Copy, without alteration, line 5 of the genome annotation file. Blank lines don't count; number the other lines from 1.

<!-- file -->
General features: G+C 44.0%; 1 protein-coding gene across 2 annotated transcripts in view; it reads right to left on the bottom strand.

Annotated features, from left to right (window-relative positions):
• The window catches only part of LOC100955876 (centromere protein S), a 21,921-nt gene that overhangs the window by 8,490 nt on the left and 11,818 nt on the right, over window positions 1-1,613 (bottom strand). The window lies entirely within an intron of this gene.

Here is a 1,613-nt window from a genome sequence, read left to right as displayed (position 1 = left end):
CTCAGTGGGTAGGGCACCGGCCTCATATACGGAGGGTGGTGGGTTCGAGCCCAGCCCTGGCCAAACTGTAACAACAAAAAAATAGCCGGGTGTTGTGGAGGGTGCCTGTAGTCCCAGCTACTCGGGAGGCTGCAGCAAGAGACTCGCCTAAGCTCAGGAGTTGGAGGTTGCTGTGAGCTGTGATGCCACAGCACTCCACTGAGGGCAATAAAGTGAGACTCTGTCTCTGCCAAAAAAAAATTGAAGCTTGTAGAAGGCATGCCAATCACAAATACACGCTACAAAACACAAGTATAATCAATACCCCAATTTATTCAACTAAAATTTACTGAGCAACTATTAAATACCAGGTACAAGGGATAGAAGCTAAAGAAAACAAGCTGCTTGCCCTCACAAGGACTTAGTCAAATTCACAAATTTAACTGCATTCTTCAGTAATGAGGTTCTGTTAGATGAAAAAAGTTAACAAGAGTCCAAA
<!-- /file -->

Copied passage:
CTCAGTGGGTAGGGCACCGGCCTCATATACGGAGGGTGGTGGGTTCGAGCCCAGCCCTGGCCAAACTGTAACAACAAAAAAATAGCCGGGTGTTGTGGAGGGTGCCTGTAGTCCCAGCTACTCGGGAGGCTGCAGCAAGAGACTCGCCTAAGCTCAGGAGTTGGAGGTTGCTGTGAGCTGTGATGCCACAGCACTCCACTGAGGGCAATAAAGTGAGACTCTGTCTCTGCCAAAAAAAAATTGAAGCTTGTAGAAGGCATGCCAATCACAAATACACGCTACAAAACACAAGTATAATCAATACCCCAATTTATTCAACTAAAATTTACTGAGCAACTATTAAATACCAGGTACAAGGGATAGAAGCTAAAGAAAACAAGCTGCTTGCCCTCACAAGGACTTAGTCAAATTCACAAATTTAACTGCATTCTTCAGTAATGAGGTTCTGTTAGATGAAAAAAGTTAACAAGAGTCCAAA